UK companies are having to work harder to keep hold of their top talent as employees are more likely to ‘jump ship’ with buoyancy in the jobs market increasing, according to new research from leading recruiter Adecco.
The research into workplace poaching reveals that over half (51 percent) of UK workers have had at least one ex-colleague attempt to poach them after they left for a new employer. Of those who had been approached, over a quarter (27 percent) accepted the offer.
The trend is most prevalent in the capital, with two thirds (65 percent) of London workers having been approached by an ex-colleague, and amongst Gen Y, with over a third (35 percent) of 20-28-year-olds having been successfully poached. The research indicates a wider problem amongst UK employers, with nearly half (45 percent) of workers stating that they believe their employer has an employee retention problem. The trend isn’t slowing down, as over half (52 percent) of workers said that they are planning to change their job in the next two years.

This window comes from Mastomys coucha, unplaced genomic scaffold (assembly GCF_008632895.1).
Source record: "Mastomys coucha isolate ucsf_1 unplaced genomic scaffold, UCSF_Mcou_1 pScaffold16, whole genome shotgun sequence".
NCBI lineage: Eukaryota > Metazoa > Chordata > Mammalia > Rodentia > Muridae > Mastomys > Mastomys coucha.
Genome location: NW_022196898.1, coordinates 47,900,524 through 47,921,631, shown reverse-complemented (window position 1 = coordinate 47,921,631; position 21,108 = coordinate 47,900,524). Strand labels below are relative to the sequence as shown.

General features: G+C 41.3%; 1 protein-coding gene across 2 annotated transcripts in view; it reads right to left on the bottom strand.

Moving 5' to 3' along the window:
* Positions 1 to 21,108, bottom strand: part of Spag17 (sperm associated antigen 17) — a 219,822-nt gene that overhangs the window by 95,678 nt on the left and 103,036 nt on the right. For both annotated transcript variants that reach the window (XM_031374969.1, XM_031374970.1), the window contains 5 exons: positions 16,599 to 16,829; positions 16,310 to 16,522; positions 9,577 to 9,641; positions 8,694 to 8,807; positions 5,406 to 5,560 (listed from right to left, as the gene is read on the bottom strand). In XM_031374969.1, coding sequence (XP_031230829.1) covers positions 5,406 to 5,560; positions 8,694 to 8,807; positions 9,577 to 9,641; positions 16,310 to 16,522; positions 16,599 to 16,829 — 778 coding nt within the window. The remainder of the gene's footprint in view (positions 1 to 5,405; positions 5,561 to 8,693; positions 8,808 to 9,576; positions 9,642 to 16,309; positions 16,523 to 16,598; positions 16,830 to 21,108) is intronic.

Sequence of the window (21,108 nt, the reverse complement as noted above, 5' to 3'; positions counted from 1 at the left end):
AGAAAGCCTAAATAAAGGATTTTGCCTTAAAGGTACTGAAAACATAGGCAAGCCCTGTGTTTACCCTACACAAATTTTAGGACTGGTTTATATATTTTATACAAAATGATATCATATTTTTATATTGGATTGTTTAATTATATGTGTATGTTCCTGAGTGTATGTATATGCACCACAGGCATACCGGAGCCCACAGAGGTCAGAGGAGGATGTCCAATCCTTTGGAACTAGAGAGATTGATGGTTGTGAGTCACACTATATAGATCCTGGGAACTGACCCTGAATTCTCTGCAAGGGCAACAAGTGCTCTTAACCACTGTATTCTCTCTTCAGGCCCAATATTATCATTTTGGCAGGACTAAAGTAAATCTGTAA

Alex Fleming, Managing Director of Adecco Retail, said: “It is fantastic to see a healthier jobs market emerging in the UK but it does bring with it fresh challenges for employers. Candidate poaching is a growing issue as employees move to roles in competitive companies and encourage their colleagues to do the same. Candidate poaching should act as a wakeup call for employers to address their employee retention issues. They should consider ways to ensure their workplace is an attractive and engaging place to work, be that through effective team building or a clearer approach to communication. Whilst poaching is a common problem, it can also be a symptom of wider issues in a company. Weak management, low levels of pay and bad team fit all contribute to an unhappy worker who is more likely to jump on an opportunity if an ex-worker serves it to them on a plate.”